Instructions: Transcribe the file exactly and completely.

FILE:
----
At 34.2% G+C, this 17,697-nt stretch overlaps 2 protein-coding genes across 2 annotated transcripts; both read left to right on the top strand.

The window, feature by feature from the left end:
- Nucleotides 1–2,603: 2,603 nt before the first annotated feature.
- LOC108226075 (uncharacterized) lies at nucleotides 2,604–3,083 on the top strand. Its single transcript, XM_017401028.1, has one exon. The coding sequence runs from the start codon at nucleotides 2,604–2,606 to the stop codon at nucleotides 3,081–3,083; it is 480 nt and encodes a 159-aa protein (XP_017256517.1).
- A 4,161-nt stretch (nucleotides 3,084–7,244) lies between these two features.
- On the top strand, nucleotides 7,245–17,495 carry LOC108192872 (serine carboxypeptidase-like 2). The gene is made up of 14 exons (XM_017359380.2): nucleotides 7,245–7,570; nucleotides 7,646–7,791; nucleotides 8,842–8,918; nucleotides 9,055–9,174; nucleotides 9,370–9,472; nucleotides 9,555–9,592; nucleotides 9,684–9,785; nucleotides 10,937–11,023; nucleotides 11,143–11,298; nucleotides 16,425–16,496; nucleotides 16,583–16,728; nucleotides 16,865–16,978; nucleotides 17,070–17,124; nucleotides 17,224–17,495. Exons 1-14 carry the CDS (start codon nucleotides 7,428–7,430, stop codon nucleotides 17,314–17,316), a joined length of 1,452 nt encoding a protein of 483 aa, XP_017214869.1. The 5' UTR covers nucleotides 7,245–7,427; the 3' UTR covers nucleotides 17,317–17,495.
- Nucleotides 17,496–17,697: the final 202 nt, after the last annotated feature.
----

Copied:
At 34.2% G+C, this 17,697-nt stretch overlaps 2 protein-coding genes across 2 annotated transcripts; both read left to right on the top strand.

The window, feature by feature from the left end:
- Nucleotides 1–2,603: 2,603 nt before the first annotated feature.
- LOC108226075 (uncharacterized) lies at nucleotides 2,604–3,083 on the top strand. Its single transcript, XM_017401028.1, has one exon. The coding sequence runs from the start codon at nucleotides 2,604–2,606 to the stop codon at nucleotides 3,081–3,083; it is 480 nt and encodes a 159-aa protein (XP_017256517.1).
- A 4,161-nt stretch (nucleotides 3,084–7,244) lies between these two features.
- On the top strand, nucleotides 7,245–17,495 carry LOC108192872 (serine carboxypeptidase-like 2). The gene is made up of 14 exons (XM_017359380.2): nucleotides 7,245–7,570; nucleotides 7,646–7,791; nucleotides 8,842–8,918; nucleotides 9,055–9,174; nucleotides 9,370–9,472; nucleotides 9,555–9,592; nucleotides 9,684–9,785; nucleotides 10,937–11,023; nucleotides 11,143–11,298; nucleotides 16,425–16,496; nucleotides 16,583–16,728; nucleotides 16,865–16,978; nucleotides 17,070–17,124; nucleotides 17,224–17,495. Exons 1-14 carry the CDS (start codon nucleotides 7,428–7,430, stop codon nucleotides 17,314–17,316), a joined length of 1,452 nt encoding a protein of 483 aa, XP_017214869.1. The 5' UTR covers nucleotides 7,245–7,427; the 3' UTR covers nucleotides 17,317–17,495.
- Nucleotides 17,496–17,697: the final 202 nt, after the last annotated feature.